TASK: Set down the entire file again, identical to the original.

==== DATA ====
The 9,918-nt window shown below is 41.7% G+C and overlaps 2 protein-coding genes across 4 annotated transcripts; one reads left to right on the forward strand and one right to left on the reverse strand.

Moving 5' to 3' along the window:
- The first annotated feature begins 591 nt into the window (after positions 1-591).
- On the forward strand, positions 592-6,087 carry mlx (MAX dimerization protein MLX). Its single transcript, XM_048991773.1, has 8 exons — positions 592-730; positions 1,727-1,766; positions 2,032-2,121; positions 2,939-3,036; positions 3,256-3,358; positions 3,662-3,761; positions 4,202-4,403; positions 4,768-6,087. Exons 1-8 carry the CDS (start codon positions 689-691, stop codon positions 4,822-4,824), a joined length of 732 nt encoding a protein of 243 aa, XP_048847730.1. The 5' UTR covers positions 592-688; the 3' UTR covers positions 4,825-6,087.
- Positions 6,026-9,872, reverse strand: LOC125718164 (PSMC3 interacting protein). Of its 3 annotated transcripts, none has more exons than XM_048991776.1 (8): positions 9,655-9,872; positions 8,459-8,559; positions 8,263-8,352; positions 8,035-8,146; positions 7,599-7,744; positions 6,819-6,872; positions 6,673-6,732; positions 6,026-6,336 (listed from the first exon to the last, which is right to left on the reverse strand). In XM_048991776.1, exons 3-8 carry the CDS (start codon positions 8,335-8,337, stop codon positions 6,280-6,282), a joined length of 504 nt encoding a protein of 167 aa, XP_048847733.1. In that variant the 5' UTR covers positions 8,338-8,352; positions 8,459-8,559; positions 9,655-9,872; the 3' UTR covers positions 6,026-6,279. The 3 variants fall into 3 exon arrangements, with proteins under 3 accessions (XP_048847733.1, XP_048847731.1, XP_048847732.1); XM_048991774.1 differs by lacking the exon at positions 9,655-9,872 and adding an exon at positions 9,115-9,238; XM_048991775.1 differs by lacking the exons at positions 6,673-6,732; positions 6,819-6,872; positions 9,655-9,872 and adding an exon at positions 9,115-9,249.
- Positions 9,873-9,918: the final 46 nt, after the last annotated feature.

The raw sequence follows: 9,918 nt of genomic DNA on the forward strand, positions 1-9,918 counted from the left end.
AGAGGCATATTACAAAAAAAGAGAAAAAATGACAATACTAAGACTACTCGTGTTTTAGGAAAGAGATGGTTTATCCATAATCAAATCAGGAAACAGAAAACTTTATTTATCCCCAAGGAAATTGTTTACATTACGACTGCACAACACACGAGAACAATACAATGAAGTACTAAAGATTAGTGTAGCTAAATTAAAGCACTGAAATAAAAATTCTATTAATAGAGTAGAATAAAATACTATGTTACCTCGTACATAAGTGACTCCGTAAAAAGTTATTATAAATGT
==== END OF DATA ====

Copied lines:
The 9,918-nt window shown below is 41.7% G+C and overlaps 2 protein-coding genes across 4 annotated transcripts; one reads left to right on the forward strand and one right to left on the reverse strand.

Moving 5' to 3' along the window:
- The first annotated feature begins 591 nt into the window (after positions 1-591).
- On the forward strand, positions 592-6,087 carry mlx (MAX dimerization protein MLX). Its single transcript, XM_048991773.1, has 8 exons — positions 592-730; positions 1,727-1,766; positions 2,032-2,121; positions 2,939-3,036; positions 3,256-3,358; positions 3,662-3,761; positions 4,202-4,403; positions 4,768-6,087. Exons 1-8 carry the CDS (start codon positions 689-691, stop codon positions 4,822-4,824), a joined length of 732 nt encoding a protein of 243 aa, XP_048847730.1. The 5' UTR covers positions 592-688; the 3' UTR covers positions 4,825-6,087.
- Positions 6,026-9,872, reverse strand: LOC125718164 (PSMC3 interacting protein). Of its 3 annotated transcripts, none has more exons than XM_048991776.1 (8): positions 9,655-9,872; positions 8,459-8,559; positions 8,263-8,352; positions 8,035-8,146; positions 7,599-7,744; positions 6,819-6,872; positions 6,673-6,732; positions 6,026-6,336 (listed from the first exon to the last, which is right to left on the reverse strand). In XM_048991776.1, exons 3-8 carry the CDS (start codon positions 8,335-8,337, stop codon positions 6,280-6,282), a joined length of 504 nt encoding a protein of 167 aa, XP_048847733.1. In that variant the 5' UTR covers positions 8,338-8,352; positions 8,459-8,559; positions 9,655-9,872; the 3' UTR covers positions 6,026-6,279. The 3 variants fall into 3 exon arrangements, with proteins under 3 accessions (XP_048847733.1, XP_048847731.1, XP_048847732.1); XM_048991774.1 differs by lacking the exon at positions 9,655-9,872 and adding an exon at positions 9,115-9,238; XM_048991775.1 differs by lacking the exons at positions 6,673-6,732; positions 6,819-6,872; positions 9,655-9,872 and adding an exon at positions 9,115-9,249.
- Positions 9,873-9,918: the final 46 nt, after the last annotated feature.

The raw sequence follows: 9,918 nt of genomic DNA on the forward strand, positions 1-9,918 counted from the left end.
AGAGGCATATTACAAAAAAAGAGAAAAAATGACAATACTAAGACTACTCGTGTTTTAGGAAAGAGATGGTTTATCCATAATCAAATCAGGAAACAGAAAACTTTATTTATCCCCAAGGAAATTGTTTACATTACGACTGCACAACACACGAGAACAATACAATGAAGTACTAAAGATTAGTGTAGCTAAATTAAAGCACTGAAATAAAAATTCTATTAATAGAGTAGAATAAAATACTATGTTACCTCGTACATAAGTGACTCCGTAAAAAGTTATTATAAATGT